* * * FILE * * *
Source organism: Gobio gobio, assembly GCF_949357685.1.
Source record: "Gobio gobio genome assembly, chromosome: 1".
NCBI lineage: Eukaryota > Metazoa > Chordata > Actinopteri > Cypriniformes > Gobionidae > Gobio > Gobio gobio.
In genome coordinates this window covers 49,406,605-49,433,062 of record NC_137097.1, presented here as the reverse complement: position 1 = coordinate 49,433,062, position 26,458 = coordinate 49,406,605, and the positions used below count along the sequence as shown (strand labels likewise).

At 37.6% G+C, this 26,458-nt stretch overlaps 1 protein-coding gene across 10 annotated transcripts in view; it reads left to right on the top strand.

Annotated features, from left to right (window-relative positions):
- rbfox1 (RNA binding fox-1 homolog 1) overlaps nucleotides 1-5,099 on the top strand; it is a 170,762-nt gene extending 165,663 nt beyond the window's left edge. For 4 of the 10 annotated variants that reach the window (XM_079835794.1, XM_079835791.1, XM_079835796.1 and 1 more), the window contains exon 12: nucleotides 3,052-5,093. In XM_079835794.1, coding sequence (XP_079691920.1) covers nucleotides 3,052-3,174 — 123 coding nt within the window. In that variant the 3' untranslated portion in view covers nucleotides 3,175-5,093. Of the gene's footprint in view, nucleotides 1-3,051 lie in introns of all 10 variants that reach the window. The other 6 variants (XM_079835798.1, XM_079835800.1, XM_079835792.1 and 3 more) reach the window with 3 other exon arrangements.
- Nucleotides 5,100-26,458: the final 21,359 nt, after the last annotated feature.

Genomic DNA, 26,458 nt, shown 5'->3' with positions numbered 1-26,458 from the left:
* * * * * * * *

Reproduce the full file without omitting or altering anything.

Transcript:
Source organism: Gobio gobio, assembly GCF_949357685.1.
Source record: "Gobio gobio genome assembly, chromosome: 1".
NCBI lineage: Eukaryota > Metazoa > Chordata > Actinopteri > Cypriniformes > Gobionidae > Gobio > Gobio gobio.
In genome coordinates this window covers 49,406,605-49,433,062 of record NC_137097.1, presented here as the reverse complement: position 1 = coordinate 49,433,062, position 26,458 = coordinate 49,406,605, and the positions used below count along the sequence as shown (strand labels likewise).

At 37.6% G+C, this 26,458-nt stretch overlaps 1 protein-coding gene across 10 annotated transcripts in view; it reads left to right on the top strand.

Annotated features, from left to right (window-relative positions):
- rbfox1 (RNA binding fox-1 homolog 1) overlaps nucleotides 1-5,099 on the top strand; it is a 170,762-nt gene extending 165,663 nt beyond the window's left edge. For 4 of the 10 annotated variants that reach the window (XM_079835794.1, XM_079835791.1, XM_079835796.1 and 1 more), the window contains exon 12: nucleotides 3,052-5,093. In XM_079835794.1, coding sequence (XP_079691920.1) covers nucleotides 3,052-3,174 — 123 coding nt within the window. In that variant the 3' untranslated portion in view covers nucleotides 3,175-5,093. Of the gene's footprint in view, nucleotides 1-3,051 lie in introns of all 10 variants that reach the window. The other 6 variants (XM_079835798.1, XM_079835800.1, XM_079835792.1 and 3 more) reach the window with 3 other exon arrangements.
- Nucleotides 5,100-26,458: the final 21,359 nt, after the last annotated feature.

Genomic DNA, 26,458 nt, shown 5'->3' with positions numbered 1-26,458 from the left: